Thoughts on Business and Technology

The Economic Cycle

Economics is a fascinating subject. According to Wikipedia Economics is

 The social science that studies the behavior of individuals, households, and organizations (called economic actors, players, or agents), when they manage or use scarce resources, which have alternative uses, to achieve desired ends.

If one has studied history of human civilization. It’s obvious that the progress of civilization in the past five thousand years has not followed a straight line, rather it has followed cycles under the influence of various competing forces such as

  • Order and Liberty
  • Paganism and Puritanism
  • Equality and Concentration of wealth and power
  • Growth and Decay
  • Peace and War

The Economy is no exception. As Ray Dalio explains in his thirty minute video on how the economy works. The economy is made up of simple parts and a lot of simple transactions. These transactions are above all else driven by human nature. From history we have learnt the nature of humans tends to follow cycles. The three main cycles that drive the economy are

  1. The Productivity growth cycle
  2. The Short term debt cycle
  3. The Long term debt cycle

In this video Ray describes Productivity growth as a straight line, though it is true in the context of next few decades, history is witness to civilizations who reached their peak in productivity, technological and cultural accomplishments only to degenerate later. However the scale of productivity cycle is in centuries and it is safe to assume it as a straight line ( in any given direction ) for an economy in the medium term (i.e. next few decades or even a century )

ray_dalio_economy_machine

If an investor understands how an economic cycles work, it can help her identify opportunities and anticipate and protect against short term financial crisis, such as the one in 2008.

As with any system, there are various indicators that can help us understand the economy and how its cycles work. These indicators are based on factors such as

  • Productivity ( growth in output or gross domestic product )
  • Expansion and Contraction ( consumption,inflation and debt cycles )
  • Human sentiments based on fear and greed ( volatility and confidence  indices )

Following is a list of indicators from the book Strategic Value Investing that can help an investor understand the current state of the economy. However a word of caution from John Maynard Keynes should serve as an important disclaimer to any investors betting in the market based on the information from these economic indicators.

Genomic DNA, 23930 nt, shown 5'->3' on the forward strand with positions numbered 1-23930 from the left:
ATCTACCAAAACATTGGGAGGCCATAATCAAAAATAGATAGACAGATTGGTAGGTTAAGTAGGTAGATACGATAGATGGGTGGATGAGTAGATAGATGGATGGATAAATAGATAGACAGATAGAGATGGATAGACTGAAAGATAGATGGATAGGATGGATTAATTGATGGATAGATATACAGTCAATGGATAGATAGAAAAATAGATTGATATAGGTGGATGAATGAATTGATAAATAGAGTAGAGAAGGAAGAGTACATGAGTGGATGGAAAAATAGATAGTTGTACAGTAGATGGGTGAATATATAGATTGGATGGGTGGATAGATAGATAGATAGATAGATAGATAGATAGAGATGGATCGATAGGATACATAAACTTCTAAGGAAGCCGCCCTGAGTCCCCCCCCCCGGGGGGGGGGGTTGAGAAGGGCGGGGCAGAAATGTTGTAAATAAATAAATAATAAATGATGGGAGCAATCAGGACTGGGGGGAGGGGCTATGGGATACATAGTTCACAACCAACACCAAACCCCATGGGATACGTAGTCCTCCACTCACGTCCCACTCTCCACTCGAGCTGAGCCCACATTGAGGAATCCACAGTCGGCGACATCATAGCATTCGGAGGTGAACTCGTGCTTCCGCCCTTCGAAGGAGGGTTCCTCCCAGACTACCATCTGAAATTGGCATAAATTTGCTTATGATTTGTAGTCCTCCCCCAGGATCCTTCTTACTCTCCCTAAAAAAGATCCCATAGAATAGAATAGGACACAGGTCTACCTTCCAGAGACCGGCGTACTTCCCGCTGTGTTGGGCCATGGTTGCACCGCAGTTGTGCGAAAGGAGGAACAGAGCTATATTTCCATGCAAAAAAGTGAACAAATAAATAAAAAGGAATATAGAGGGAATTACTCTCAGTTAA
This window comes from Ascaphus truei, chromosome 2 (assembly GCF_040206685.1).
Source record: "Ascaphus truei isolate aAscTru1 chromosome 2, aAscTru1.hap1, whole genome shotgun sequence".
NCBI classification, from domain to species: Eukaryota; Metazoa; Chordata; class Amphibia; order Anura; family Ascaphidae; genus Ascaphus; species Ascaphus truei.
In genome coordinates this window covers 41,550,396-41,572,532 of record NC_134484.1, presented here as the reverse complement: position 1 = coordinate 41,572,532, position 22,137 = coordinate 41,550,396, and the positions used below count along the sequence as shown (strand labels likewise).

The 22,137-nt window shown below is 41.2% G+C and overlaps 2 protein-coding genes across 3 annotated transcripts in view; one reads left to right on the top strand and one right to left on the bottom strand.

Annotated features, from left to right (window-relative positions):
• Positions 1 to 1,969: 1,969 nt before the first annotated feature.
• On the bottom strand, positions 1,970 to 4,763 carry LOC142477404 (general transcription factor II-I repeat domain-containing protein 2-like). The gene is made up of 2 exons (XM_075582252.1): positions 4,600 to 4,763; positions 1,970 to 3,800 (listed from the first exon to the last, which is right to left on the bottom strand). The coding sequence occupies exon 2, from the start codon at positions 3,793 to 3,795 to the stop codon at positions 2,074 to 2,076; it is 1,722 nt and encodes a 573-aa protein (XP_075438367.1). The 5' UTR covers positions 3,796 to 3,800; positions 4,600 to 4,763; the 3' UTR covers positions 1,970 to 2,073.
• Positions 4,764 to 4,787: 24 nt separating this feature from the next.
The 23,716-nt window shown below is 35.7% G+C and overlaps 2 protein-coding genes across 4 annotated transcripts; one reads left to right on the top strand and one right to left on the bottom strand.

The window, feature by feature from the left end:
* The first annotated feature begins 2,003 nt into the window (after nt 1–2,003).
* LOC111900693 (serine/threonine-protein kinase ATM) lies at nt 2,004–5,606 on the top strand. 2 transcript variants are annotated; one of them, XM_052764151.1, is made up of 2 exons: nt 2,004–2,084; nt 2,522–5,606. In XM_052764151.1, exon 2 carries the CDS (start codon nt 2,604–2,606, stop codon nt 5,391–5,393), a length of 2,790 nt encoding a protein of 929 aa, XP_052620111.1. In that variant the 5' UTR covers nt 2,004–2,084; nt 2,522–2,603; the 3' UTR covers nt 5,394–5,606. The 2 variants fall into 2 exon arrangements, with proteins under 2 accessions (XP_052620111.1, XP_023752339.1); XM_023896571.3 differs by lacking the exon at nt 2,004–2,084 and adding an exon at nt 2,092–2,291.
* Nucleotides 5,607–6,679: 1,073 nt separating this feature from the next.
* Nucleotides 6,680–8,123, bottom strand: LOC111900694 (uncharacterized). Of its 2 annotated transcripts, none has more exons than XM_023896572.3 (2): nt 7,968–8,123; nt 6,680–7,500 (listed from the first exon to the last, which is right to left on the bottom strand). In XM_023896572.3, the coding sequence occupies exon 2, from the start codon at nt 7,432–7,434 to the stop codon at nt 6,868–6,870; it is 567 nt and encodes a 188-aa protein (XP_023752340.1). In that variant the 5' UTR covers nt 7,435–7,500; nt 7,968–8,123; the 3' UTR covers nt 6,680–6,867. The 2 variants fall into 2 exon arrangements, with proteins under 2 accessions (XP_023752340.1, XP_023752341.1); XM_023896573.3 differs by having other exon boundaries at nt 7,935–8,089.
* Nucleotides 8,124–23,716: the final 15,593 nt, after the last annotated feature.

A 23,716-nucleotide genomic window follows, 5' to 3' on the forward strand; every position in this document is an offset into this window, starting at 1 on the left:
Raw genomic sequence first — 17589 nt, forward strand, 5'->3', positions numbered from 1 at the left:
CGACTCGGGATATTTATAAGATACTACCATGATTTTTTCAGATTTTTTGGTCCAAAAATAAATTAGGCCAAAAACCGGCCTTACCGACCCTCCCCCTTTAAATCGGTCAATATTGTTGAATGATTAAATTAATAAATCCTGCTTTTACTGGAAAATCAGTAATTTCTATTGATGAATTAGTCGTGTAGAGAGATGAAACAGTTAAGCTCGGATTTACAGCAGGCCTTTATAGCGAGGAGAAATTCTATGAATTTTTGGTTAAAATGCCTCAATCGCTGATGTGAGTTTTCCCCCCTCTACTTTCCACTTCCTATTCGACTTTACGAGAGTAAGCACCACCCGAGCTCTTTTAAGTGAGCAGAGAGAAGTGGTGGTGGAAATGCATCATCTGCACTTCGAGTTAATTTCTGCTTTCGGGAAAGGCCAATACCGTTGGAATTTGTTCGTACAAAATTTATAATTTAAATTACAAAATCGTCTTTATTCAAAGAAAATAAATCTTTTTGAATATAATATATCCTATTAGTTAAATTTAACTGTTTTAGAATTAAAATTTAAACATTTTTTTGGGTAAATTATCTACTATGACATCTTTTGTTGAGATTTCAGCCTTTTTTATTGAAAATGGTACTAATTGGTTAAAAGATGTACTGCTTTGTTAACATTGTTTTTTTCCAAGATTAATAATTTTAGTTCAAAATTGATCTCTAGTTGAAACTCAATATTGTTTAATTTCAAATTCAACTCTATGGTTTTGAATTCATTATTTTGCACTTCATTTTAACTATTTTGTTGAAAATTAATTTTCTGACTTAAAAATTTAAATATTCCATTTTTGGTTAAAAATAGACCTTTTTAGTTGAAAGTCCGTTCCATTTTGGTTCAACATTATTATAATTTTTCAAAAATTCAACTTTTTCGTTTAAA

Markets can remain irrational longer than you can remain solvent.

Gross Domestic Product (GDP) and Gross National Product (GNP) : 

Gross Domestic Product (GDP) is the total value of all final goods and services produced with in a country and Gross National Product (GNP) is the total value of all final goods and services produced by entities owned by citizens of a country, regardless of where they are produced.

An important determinant of the future growth for a company is the future growth prospects of the economy as a whole. The expected growth in GDP(or GNP), both long term and short term, can be used as initial estimates of a firm’s growth rate. The growth rate of individual industries may vary, but GDP and GNP can be a good starting point in understanding the assessing the growth rates of industries and companies.

Resource : Valueline uses GDP to forecast the growth of specific industries and companies.

Business Cycle : 

The long term trend of the economy is determined by the growth in productivity and availability of talent and resources. However in the short term, surrounding this long-term trend line are periods of above-average and below-average economic performance. This is also know as business cycle. The business cycle is typically separated into following components.

  • Expansion-> Peak -> Contraction / Recession -> Through.

business-cycle